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  • #16
    It seems as though the nationwide malaise over Dodgers-Yankees in the 50's is about the same as the current malaise over Phillies-Yankees. Interesting how history repeats itself.

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    • #17
      The Dodgers were pretty popular at the time, somewhat akin to the Red Sox winning the World Series in 2004. And a heck of a lot of people were happy then; Red Sox fatigue didn't kick in until a couple years later.

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      • #18
        Originally posted by Bitter Fan View Post
        The Dodgers were pretty popular at the time, somewhat akin to the Red Sox winning the World Series in 2004. And a heck of a lot of people were happy then; Red Sox fatigue didn't kick in until a couple years later.
        I don't think this was the case. Baseball wasn't on any kind of nostalgia kick in the 1950s. I don't remember any wave support for the Red Sox in the 1970s and doubt if there was any in 1967.

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        • #19
          Originally posted by EdTarbusz View Post
          I don't think this was the case. Baseball wasn't on any kind of nostalgia kick in the 1950s. I don't remember any wave support for the Red Sox in the 1970s and doubt if there was any in 1967.
          You didn't need a nostalgia kick, you just needed the major leagues sandwiched in a very small area that meant the South, the West and so forth had free reign in choosing teams to root for. The Dodgers had a radio network in the South that the Cardinals complained about for years as encroaching into "their" territory.

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          • #20
            Originally posted by Bitter Fan View Post
            You didn't need a nostalgia kick, you just needed the major leagues sandwiched in a very small area that meant the South, the West and so forth had free reign in choosing teams to root for. The Dodgers had a radio network in the South that the Cardinals complained about for years as encroaching into "their" territory.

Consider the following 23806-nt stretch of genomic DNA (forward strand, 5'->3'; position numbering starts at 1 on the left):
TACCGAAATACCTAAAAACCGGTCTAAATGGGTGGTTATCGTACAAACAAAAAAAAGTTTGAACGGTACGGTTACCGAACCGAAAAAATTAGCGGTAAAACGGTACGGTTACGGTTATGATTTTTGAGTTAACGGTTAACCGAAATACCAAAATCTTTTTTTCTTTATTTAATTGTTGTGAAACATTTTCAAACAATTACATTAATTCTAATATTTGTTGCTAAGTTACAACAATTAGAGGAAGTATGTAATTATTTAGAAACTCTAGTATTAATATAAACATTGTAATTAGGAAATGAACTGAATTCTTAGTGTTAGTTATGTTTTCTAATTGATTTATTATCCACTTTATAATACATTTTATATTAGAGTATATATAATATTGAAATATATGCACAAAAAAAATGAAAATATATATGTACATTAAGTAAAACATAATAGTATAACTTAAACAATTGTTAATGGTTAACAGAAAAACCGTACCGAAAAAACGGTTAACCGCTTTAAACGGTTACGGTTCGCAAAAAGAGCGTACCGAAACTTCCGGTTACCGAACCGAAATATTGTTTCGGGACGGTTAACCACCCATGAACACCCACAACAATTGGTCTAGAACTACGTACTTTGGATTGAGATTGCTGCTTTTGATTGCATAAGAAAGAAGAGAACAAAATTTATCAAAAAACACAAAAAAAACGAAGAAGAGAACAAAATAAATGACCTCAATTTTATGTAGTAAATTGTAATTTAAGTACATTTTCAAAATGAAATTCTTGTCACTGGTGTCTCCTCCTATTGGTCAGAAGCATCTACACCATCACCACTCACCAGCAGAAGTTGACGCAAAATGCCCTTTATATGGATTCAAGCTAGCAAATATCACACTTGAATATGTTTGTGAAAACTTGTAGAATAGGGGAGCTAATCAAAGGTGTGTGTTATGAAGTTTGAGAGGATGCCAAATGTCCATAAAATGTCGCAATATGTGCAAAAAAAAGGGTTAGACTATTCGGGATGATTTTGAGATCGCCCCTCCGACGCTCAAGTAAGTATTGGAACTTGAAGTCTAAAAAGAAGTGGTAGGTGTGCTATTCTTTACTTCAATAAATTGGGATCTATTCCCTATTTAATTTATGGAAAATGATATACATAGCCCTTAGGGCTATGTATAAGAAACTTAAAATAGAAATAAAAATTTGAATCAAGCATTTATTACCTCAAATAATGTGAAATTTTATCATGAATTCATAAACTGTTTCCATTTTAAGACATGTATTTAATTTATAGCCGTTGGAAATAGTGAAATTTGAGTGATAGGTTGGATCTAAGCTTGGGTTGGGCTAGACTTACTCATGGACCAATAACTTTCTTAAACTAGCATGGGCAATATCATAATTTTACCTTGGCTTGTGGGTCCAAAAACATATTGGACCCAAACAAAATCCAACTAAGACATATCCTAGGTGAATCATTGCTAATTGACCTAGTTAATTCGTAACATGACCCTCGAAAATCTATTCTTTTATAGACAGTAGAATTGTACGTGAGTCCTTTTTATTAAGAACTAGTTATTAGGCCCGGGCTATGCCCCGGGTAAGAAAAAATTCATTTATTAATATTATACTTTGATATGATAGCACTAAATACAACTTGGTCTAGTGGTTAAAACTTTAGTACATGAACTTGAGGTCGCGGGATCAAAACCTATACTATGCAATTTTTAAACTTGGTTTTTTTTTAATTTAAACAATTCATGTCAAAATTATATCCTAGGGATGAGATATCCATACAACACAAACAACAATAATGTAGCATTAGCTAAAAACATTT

I think that fans in the Minor League areas in that time period were bigger fans of their local teams then some far off Major League teams

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            • #21
              Although, as Bitter Fan indicates, the Cardinals did cast a pretty wide net back then.

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              • #22
                Originally posted by EdTarbusz View Post
                There may have been millions of baseball fans in 1955 who weren't thrilled to have another New York team win the World Series.
                Sounds like "spread the wealth around".

                How about only one team in cities like NY, Chicago, and LA?
                Let's Go Mets!
                New York Mets fan since 1962

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                • #23
                  Originally posted by Let's Go Mets! View Post
                  Sounds like "spread the wealth around".

                  How about only one team in cities like NY, Chicago, and LA?
                  I think that outside of New York the Dodgers were considered as just another New York team.

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                  • #24
                    Originally posted by EdTarbusz View Post
                    I think that outside of New York the Dodgers were considered as just another New York team.
                    That's because they were. Only particular Brooklynites would disagree.
                    Last edited by Let's Go Mets!; 10-14-2010, 10:40 AM.
                    Let's Go Mets!
                    New York Mets fan since 1962

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                    • #25